Entertainment industry panelists presented a Hollywood Spotlight workshop Thursday that gave students information on how to succeed in the business.
Founder of Executive Temps Stacy Milner hosted the segment and explained the serious odds against the approximately 70 students in Lee Hall Auditorium.
“Statistics show there are 27,000 film students each year trying to get inside the entertainment industry,” Milner said.
Milner explained that most people are vying for the positions in drama or comedy.
She added that even if the position given is not the one wanted, one should still value the position because it is like “a rite of passage.” In order to gain access into the entertainment industry, she said, pickiness is not an option.
“Take the first job you can get,” Milner said.
She mentioned that most people who are in prominent positions in Hollywood “started in the mailroom pushing carts or as support,” such as administrative assistant.
Shaun Walker, a second-year theater student from Hallandale, Fla., said he is willing to take advantage of any opportunity given to him.
“I understand the importance of being hired in this economy, especially as a black man,” Walker said. “I know whenever my first acting job arrives, I am theirs for the taking.”
Milner noted that whenever producers come to the campus, students should ask them what was their first job. This method will give students an idea of how other’s before them got their foot inside the door.
Ted Milner, president of Executive Temps, said there are not enough African-American men with administrative positions in the media.
“We’re not representative in those areas,” he said. “That’s why you don’t see a lot of us in the industry because we’re not green lighting the information.”
He also said to “think outside the box of being fed the dreams of tomorrow” and that it is a process. Ted also encouraged the attendees to take advantage of opportunities offered by the other panelists.
“Success is not as far as you think it is, but some are too busy looking at the big door and not at the little door,” he said.
Stacy later emphasized the importance of internships and how they expose students to the insiders of the industry.
“You never know where your internship is going to land you,” she said. “Every time you’re inside the sphere, it’s an opportunity to turn your A-game on and bring your personality.”
Ted added, “One of the best things you can do is an internship because it introduces you to the environment.”
Paul Diaz, a CBS regional human resource manager, suggested to students who lack knowledge and experience to work as hard as possible in entertainment media.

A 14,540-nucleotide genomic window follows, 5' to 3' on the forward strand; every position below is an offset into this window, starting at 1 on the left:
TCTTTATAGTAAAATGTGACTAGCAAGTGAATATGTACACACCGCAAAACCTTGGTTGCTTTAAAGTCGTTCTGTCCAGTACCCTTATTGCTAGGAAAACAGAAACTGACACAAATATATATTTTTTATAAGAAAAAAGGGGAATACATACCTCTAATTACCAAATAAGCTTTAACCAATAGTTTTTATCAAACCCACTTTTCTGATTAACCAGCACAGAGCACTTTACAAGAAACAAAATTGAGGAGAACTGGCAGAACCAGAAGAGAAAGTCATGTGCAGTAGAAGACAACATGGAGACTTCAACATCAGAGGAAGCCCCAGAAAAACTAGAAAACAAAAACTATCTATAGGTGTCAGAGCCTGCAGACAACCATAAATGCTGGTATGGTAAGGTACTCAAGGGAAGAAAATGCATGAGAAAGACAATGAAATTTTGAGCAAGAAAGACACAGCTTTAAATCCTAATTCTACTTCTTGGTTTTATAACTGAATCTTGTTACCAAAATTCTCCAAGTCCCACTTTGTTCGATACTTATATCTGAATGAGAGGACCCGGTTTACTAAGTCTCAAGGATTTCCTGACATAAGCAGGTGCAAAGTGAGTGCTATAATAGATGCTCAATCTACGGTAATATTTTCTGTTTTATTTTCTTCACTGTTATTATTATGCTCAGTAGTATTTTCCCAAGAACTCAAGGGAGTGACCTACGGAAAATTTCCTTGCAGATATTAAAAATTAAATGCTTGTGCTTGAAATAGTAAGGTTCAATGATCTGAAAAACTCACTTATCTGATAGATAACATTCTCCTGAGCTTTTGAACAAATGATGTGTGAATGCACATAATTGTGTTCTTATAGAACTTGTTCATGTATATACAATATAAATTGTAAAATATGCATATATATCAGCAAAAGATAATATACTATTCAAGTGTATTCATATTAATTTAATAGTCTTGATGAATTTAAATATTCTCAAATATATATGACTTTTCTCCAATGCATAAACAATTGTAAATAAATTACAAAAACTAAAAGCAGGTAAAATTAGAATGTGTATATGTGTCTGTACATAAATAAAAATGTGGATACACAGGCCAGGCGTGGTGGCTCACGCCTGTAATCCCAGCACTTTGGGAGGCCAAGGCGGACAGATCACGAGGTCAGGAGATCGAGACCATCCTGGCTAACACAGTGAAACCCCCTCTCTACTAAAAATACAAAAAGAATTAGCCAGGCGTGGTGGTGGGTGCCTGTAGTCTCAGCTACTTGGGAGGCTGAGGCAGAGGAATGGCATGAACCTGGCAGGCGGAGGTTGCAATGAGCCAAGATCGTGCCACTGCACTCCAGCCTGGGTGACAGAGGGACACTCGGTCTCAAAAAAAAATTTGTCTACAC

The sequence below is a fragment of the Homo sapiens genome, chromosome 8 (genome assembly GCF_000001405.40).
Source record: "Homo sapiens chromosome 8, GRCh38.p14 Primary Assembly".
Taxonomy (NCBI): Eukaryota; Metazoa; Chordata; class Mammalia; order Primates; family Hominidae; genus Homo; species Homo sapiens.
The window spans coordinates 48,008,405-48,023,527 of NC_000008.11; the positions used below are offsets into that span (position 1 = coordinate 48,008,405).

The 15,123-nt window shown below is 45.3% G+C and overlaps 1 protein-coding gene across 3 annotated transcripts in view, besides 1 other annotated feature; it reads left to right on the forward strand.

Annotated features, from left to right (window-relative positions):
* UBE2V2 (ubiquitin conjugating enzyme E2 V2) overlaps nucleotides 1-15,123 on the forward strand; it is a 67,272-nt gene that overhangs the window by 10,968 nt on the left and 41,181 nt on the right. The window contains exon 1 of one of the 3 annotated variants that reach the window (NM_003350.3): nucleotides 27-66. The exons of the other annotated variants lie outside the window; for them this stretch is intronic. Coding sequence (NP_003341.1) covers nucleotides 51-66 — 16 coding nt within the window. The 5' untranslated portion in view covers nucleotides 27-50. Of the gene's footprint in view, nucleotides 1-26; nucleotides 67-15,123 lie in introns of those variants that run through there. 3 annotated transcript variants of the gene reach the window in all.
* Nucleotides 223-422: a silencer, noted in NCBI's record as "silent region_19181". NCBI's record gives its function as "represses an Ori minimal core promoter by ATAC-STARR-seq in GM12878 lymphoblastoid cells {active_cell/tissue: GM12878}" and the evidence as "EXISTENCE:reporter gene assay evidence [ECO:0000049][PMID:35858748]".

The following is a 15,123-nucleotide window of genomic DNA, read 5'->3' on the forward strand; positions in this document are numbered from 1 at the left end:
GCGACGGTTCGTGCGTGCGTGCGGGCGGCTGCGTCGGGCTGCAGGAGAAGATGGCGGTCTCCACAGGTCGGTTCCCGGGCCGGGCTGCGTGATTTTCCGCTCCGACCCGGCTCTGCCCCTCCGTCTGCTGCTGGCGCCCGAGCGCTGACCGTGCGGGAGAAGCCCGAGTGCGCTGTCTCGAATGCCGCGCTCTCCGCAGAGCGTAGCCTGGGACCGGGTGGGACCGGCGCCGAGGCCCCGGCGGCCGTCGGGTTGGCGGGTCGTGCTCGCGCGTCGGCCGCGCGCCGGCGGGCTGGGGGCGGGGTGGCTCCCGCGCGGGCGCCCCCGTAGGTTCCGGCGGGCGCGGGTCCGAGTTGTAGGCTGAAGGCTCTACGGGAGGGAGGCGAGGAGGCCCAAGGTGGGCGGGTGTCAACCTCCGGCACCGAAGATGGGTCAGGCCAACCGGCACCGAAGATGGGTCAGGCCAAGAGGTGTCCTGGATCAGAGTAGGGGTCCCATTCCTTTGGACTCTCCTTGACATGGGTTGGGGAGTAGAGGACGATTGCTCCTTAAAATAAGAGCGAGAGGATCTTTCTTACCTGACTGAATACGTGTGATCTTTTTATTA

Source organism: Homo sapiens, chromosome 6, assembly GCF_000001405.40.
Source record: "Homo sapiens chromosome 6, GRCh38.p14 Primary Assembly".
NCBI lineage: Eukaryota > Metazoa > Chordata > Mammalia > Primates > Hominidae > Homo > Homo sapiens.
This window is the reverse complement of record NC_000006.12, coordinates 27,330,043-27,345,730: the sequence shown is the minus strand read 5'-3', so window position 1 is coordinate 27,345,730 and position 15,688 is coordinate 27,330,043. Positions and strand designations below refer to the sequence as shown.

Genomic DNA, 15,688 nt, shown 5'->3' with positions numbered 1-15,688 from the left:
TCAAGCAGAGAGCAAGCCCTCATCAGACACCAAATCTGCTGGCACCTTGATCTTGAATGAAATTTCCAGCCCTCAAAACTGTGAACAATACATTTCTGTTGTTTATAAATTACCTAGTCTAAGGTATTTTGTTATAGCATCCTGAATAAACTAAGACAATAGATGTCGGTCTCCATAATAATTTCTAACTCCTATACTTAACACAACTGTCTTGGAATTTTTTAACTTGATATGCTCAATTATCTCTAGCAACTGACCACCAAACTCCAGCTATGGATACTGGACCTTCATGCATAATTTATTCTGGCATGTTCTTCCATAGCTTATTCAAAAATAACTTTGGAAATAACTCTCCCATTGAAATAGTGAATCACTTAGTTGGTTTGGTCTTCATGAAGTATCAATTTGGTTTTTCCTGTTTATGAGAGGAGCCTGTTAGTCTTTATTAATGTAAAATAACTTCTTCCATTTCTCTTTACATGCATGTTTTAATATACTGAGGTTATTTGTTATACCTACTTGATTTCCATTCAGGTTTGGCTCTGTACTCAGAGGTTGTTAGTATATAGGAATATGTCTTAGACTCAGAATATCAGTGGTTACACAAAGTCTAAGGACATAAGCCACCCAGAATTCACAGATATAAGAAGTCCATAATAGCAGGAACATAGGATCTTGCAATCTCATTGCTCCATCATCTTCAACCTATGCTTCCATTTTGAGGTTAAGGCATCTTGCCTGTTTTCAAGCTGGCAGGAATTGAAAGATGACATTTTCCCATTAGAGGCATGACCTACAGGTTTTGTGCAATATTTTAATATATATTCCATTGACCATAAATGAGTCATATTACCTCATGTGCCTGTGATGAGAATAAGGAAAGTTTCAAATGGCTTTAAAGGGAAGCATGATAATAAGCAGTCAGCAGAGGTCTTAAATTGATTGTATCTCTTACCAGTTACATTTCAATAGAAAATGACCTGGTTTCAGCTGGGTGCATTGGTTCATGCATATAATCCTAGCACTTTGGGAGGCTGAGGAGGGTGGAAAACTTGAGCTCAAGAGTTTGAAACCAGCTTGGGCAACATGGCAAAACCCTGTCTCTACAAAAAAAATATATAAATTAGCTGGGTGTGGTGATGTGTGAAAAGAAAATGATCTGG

“Get active in anything that’s entertainment,” Diaz said. “Be it grassroots, local, social media — anything that gets you in networking opportunities.”
Monique Martin, a Turner Broadcast technology manager, said Turner Broadcasting offers internships year round. However, she and her company look for candidates with specific attributes.
“I noticed we look at people who already have done some of the work,” Martin said. “We want people who are creative, who find exposure, because it gives them the opportunity to do some of the work in their field.”
Stacy also gave three résumé tips that employers normally look for when hiring: Be sure to include where one got his or her experience, what one did and how long the experience lasted.
As for the interview, Milner highlighted seven points:
1. Do your homework
2. Dress for success
3. Bring your résumé
4. Listen more than you talk
5. Have effective communication
6. Personality and enthusiasm
Quintin Gee, a third-year broadcast journalism student from Jacksonville, said the panelists’ discussion gave him extensive advice.
“The biggest advice I’ve gained was the interview tips they gave,” Gee said. “Effective communications skills is one thing I struggle with and one thing that I will perfect by communicating more properly.”
Ted said getting an interview with the employer already means one is qualified. Students should focus their intentions on what they are being interviewed for, he added.
“Sometimes people oversell themselves,” he said. “If you get the interview, you will make it or break it on the interview. Some people talk way too much in the interview. And more people aren’t interested in you but what you can do for the company.”
Martin added that if “you’re not a fit for the position, then convey yourself in the interview where you will stay top of mind for recruiters who can get you another opportunity.”
Diaz said CBS has developed a program where students can pitch to the staff about various subjects. He said the program gives students real-world training, and students are usually recruited for part-time or full-time opportunities when available.
“More than half the students we bring on board are hired,” Diaz said.
Martin suggested students develop a quick elevator pitch and learn how to sell themselves in a short amount of time.
Naomi Taylor, a first-year broadcast student from Fort Myers, Fla., said she was happy interns had a shot at getting hired.
“It is a big relief to know that employers are hiring interns,” Taylor said. “I just applied for a few in the summer and I am hopeful, especially with this workshop, that I will be chosen.
However, one student has intended to blaze her own path from internships.
Nefetari Dennard, a graduating graphic design student from Tallahasssee, said she owns her own business and that the panel has taught her how to have an eye for hiring possible employees.